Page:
Museums Corners: An array of autumnal art from adroit Auguste and the Abruzzi Apennines – The Post

Museums Corners: An array of autumnal art from adroit Auguste and the Abruzzi Apennines

Autumn by Théodore Rousseau (all photos: CPH Museums and Attractions)
November 20th, 2016 7:00 pm| by Kathrine Maria Amann, CPH Museums and Attractions
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The pallete was invented in autumn. Shades of brown and grey – is there anything more beautiful that golden leaves on a windswept day?

Well, perhaps Italy’s beautiful landscapes following the course of the Liri river all the way back to its source on the slopes of the Abruzzi Apennines. It’s all there in the Hirschsprung Collection!

For more inspiration from the museums, visit Copenhagen Museums & Attraction at cphmuseums.com

Stormy but windless
And don’t forget the flowing, poetic drawings by the French sculptor Auguste Rodin, and the colourful, expressive and often humorous paintings by the famous Danish artist Storm P.

So don’t fall into the couch this autumn! Immerse yourself in some of the best national and international art while escaping this country’s cold and merciless winds.

Temperamental by nature
ends Jan 8, open Tue-Sun 11:00-18:00, until 22:00 on Wed, closed Mon; Glyptoteket, Dantes Plads 7, Cph K; 95kr, under-18s free adm; glyptoteket.dk
Théodore Rousseau (1812–67) stands among the great figures of mid-19th century French painting, and this autumn’s major special exhibition at the Glyptoteket showcases Rousseau’s richly varied life’s work, in which landscape painting became fertile soil for wild innovation.

Encounter nature at its most dramatic in Rousseau’s capricious landscapes – an array of natural phenomena and ever -changing lights that turn the mere observation of nature into scenes from the artist’s own unruly temperament.
Unruly Nature is the very first large-scale presentation of Rousseau in Scandinavia – and the first of its kind in Europe since 1967.

With wit and wisdom
ends March 12, open Tue-Fri 11:00-20:00, Sat-Sun 11:00-17:00, closed Mon; Nivaagaards Malerisamling, Gammel Strandvej 2, Nivå; 80kr, concessions available; nivaagaard.dk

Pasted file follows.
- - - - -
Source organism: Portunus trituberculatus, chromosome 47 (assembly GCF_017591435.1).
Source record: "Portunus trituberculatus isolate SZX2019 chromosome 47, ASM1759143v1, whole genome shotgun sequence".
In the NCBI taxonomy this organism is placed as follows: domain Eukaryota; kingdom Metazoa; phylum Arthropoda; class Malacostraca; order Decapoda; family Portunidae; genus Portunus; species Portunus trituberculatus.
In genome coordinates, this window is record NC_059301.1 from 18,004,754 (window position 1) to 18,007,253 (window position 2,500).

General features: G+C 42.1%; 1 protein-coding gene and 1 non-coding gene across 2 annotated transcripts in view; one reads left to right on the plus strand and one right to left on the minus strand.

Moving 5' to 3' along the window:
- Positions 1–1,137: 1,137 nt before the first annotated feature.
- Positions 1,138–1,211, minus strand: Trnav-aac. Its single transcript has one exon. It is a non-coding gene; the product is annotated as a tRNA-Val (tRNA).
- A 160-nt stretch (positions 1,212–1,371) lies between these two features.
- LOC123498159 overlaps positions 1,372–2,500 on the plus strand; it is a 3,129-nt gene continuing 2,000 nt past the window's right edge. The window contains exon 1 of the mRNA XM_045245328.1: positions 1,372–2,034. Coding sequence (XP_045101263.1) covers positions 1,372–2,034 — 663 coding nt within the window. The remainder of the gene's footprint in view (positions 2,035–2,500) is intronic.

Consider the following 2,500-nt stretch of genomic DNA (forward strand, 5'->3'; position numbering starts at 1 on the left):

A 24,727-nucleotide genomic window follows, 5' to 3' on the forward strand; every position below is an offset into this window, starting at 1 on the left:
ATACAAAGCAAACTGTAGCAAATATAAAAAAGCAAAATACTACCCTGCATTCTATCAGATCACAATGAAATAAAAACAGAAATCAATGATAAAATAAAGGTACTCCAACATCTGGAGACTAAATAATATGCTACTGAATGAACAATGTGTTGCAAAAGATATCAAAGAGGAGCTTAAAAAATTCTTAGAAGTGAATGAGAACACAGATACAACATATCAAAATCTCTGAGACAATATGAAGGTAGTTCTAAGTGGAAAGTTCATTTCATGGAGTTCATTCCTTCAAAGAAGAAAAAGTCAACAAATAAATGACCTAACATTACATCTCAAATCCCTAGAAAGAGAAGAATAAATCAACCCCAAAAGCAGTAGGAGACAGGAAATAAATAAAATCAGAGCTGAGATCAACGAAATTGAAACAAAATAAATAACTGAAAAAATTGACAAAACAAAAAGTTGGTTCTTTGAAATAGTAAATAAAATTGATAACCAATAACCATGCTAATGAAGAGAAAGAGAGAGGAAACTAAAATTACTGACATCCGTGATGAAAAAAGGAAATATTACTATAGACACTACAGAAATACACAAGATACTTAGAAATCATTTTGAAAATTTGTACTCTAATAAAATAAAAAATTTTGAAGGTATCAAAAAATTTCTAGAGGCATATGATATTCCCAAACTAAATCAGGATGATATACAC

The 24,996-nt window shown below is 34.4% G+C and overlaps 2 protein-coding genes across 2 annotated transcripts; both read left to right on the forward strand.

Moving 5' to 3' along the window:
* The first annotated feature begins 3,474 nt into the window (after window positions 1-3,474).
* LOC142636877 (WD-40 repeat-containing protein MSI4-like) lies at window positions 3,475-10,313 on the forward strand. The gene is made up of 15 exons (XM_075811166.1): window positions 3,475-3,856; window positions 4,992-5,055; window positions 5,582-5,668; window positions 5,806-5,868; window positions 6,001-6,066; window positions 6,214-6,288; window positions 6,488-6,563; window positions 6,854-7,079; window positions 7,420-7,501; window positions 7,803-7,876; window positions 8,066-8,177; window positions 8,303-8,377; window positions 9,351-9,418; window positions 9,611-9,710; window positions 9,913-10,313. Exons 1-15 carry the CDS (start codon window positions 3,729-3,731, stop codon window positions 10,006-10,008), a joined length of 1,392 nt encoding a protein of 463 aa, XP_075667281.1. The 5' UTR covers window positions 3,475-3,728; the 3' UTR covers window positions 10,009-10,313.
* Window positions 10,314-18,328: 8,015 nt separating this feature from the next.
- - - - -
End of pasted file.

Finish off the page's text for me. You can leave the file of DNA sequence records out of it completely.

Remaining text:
Robert Storm Petersen is an essential part of Denmark’s cultural heritage. An astonishingly productive artist who reached a rare level of acclaim and popularity in his time, he is primarily known for his many cartoon drawings and political satires.

Less famous are his watercolour and oil paintings. He painted figuratively as well as abstractly, social-realistically and naturalistically, on paper and on canvas. Storm P was a versatile and multi-talented painter and an important figure in Danish art history.

In order to raise awareness of his work as a painter, Nivaagaard’s Collection in collaboration with the Storm P Museum presents the exhibition Humsti Bumsti: Storm P and the paintings, an extensive presentation of Storm P’s paintings.

For more inspiration from the museums, visit Copenhagen Museums & Attraction at cphmuseums.com

Fleeting Moments
ends Jan 15, open Tue-Sun 11:00-17:00, until 20:00 on Wed, closed Mon; National Gallery of Denmark, Sølvgade 48-50, Cph K; 110kr, under-18s free adm; smk.dk
If you can’t seem to get enough of the great French masters of art, you simply have to go to the National Gallery of Denmark this season. Here the exhibition Fleeting moments – Drawings by Auguste Rodin presents some of the rare drawings by the French artist August Rodin (1840–1917).

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Rodin is without a doubt best known for his dramatic, pathos-filled sculptures, which he created from the mid-19th century onwards.

Nevertheless Rodin was also a draughtsman. “My drawings are the key to my work,” he once stated. They enabled him to experiment more freely with the human form. Consequently, the sketches work in their own right as expressions of emotions, desires and vitality flowing through the portrayed bodies.

When in Rome
ends Jan 29, open Tue-Sun 11:00-16;00, closed Mon; Hirschsprung Collection, Stockholmsgade 20, Cph Ø; 95kr, concessions available; hirschsprung.dk
As the dark mornings and long winter evenings creep in, the need for light is all-consuming, which might explain why the Hirschsprung Collection has chosen this time of year to present In the light of Italy, a large-scale exhibition of the Danish-Norwegian artist community formed in the southern European country in the early 1880s.

forår 2006

This Scandinavian group of painters became particularly fascinated with depicting the more realistic aspects of everyday life as well as the changing lights and moods of the Italian landscape. While influenced by French Impressionism and the lights of Italy, the artists introduced a variation of colour in their tranquil Nordic painting.

Join the scenic journey to Rome, to the town of Sora set in the beautiful landscapes by the river Liri, up into the mountain of Abruzzi Apennines dotted with olive trees and onwards along winding roads to the charming marketplace in Civita d’Antino.

This exhibition sheds new light on an important period in Scandinavian art history, including many works that have not previously been on public display.

For more inspiration from the museums, visit Copenhagen Museums & Attraction at cphmuseums.com